02-20-2019  2:00 am      •     
By The Skanner News
Published: 02 April 2008

March 11-14, was a very special weekend for those who attended the National Conference on the Black Family in America in Louisville, Ken. For 35 years now, 30 of them under the direction of Dr. Joseph McMillan, this conference has brought Black people together from across the country establishing a proud legacy of Black consciousness, self-love, education, and collective empowerment.
This conference had several powerful speakers. Charlie Johnson, Chairman and CEO of Johnson Xpress Trucking Company, is a former professional football player whose example of being blessed and being a blessing to others should be taught among all of today's athletes. He understands what life is all about, which includes an obligation to "give something back."
Dr. Boyce Watkins, "The People's Scholar," Professor at Syracuse University, and regular guest on nightly news shows, is a refreshing young brother, unafraid and unwavering in his "callouts" to awaken our people. He gets in the faces of those "conservative" talk show hosts; he doesn't allow them to talk-over his response, take him of track, or twist his words. Check out his website at boycewatkins.com.
Dr. Claud Anderson, President of the Harvest Institute and author of Powernomics, is a man who really needs no introduction to those who read my books and this column. A fighter, a staunch advocate for Black people, a doer, an educator, a businessman, Claud has been on the economic empowerment frontline for decades, trying as best he can to teach and to bring economic initiatives to our people. You may remember him in Detroit where he tried to develop a Black business enclave but was rebuffed by the mayor and the city council. Kwame Kilpatrick could sure use Dr. Anderson's project now. Looks like he's gonna need a new gig.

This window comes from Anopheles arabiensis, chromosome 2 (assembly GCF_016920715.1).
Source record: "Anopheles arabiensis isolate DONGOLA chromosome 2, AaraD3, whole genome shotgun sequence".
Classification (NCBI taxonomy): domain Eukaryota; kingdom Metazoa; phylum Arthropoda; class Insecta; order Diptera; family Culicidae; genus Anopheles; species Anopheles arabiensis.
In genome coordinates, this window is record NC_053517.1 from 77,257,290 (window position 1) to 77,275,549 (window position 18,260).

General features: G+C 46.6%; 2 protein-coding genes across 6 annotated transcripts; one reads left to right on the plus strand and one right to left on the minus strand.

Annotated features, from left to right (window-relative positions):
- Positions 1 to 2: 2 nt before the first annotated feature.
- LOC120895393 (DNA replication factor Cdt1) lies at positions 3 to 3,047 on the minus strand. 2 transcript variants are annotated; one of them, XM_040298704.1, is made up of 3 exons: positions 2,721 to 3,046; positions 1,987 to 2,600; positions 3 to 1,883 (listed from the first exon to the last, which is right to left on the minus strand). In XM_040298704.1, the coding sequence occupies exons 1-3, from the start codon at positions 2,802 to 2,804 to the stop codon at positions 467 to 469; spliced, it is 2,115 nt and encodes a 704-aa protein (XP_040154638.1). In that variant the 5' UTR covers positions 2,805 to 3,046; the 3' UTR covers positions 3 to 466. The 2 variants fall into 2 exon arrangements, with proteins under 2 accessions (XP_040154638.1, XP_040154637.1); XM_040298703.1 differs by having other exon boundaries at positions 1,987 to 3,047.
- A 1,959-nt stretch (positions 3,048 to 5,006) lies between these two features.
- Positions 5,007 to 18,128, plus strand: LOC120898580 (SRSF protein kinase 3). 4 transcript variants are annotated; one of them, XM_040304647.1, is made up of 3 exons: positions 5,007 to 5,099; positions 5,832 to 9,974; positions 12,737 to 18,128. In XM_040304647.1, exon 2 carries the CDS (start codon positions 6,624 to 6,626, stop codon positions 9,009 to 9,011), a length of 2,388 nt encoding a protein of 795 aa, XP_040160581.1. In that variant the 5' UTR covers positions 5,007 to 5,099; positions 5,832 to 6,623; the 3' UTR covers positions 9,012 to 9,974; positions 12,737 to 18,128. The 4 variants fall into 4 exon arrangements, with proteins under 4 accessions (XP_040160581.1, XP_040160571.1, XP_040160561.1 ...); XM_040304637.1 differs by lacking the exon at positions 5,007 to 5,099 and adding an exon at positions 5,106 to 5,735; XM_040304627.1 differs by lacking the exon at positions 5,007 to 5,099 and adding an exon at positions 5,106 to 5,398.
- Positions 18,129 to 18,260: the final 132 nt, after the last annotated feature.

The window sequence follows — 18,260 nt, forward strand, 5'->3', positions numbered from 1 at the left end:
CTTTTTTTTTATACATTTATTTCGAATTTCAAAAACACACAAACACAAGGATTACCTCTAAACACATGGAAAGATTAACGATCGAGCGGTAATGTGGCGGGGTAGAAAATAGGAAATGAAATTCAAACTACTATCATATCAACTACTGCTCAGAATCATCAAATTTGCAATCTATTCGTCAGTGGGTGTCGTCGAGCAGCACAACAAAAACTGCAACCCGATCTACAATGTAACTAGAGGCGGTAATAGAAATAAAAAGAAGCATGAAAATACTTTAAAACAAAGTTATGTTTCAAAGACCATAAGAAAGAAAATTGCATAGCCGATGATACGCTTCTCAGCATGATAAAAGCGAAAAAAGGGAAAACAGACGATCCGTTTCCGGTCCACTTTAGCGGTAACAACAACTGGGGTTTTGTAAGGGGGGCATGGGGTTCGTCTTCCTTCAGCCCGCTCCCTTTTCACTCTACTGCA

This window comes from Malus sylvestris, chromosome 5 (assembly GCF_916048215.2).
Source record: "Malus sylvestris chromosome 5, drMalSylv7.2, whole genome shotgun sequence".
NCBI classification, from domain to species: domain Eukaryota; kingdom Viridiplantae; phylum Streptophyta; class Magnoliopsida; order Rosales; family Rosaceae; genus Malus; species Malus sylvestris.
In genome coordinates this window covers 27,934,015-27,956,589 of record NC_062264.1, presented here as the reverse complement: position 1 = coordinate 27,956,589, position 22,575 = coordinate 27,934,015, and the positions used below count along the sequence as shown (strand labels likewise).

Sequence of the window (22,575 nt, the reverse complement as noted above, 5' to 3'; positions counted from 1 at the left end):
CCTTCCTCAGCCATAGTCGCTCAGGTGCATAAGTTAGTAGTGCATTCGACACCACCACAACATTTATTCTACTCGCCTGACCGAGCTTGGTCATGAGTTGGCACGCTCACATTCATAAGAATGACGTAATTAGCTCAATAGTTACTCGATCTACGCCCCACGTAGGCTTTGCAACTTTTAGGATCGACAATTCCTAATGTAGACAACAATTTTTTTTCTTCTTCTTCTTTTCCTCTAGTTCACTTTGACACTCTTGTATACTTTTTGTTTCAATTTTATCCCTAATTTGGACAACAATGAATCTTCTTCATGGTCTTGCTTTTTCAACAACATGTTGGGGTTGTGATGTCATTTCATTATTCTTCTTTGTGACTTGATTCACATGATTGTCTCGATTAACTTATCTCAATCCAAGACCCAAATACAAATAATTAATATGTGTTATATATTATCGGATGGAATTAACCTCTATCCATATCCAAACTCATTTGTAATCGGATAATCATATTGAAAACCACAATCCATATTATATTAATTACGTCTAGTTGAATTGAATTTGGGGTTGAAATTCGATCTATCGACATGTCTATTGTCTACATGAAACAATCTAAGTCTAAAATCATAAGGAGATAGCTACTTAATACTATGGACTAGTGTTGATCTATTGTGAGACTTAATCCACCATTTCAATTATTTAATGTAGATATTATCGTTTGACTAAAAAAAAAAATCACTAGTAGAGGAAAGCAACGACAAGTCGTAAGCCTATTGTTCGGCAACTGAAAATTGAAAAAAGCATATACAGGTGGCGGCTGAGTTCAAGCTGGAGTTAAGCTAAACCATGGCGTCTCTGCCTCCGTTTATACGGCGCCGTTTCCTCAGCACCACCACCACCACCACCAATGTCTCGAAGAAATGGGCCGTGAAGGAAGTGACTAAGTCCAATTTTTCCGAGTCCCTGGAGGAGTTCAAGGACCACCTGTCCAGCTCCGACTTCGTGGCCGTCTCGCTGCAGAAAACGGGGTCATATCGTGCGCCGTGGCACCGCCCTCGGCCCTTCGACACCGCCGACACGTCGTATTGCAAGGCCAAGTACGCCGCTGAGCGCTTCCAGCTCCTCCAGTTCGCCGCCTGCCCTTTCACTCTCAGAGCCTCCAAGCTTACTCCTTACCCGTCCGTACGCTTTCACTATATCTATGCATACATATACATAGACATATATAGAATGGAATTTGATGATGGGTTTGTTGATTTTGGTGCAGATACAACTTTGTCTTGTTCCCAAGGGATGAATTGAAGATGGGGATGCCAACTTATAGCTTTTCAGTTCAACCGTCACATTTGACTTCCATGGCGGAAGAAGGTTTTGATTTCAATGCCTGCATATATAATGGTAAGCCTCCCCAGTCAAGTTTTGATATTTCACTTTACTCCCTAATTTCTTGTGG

Haki Madhubuti, who owns Third World Press in Chicago, just celebrated his 40th year in the publishing business. A pioneer in Black pride, economic empowerment, and Black consciousness, Haki gave a stirring remembrance of his friend and colleague, Dr. Asa Hilliard. It was an emotional moment and a special moment because Dr. Hilliard's wife, Patsy Jo, was in attendance. Haki's words, written for that special occasion, were absolutely beautiful.
Nowhere else can you get a line-up like that, along with educational workshops, entertainment by four of the best soloists and spoken word artists I have ever heard, and great food and fellowship.
Finally, but certainly not in the least was the pleasure and honor of meeting Dr. Joseph McMillan and his family. At 80 years of age, yes, slowed down a little by illness and other issues in his life, was there every morning bright and early, ready to "start on time."
He is a man among men and a glowing example of staying in the race, determined to finish his course.
Those of you reading this article should make plans now to attend next year; you will not be disappointed. No big "I's" and little "U's" at this one, y'all. Just plain folk, dedicated to working together for the benefit of us all. Hope to see you there in March of 2009.

James Clingman is founder of the Greater Cincinnati African American Chamber of Commerce.

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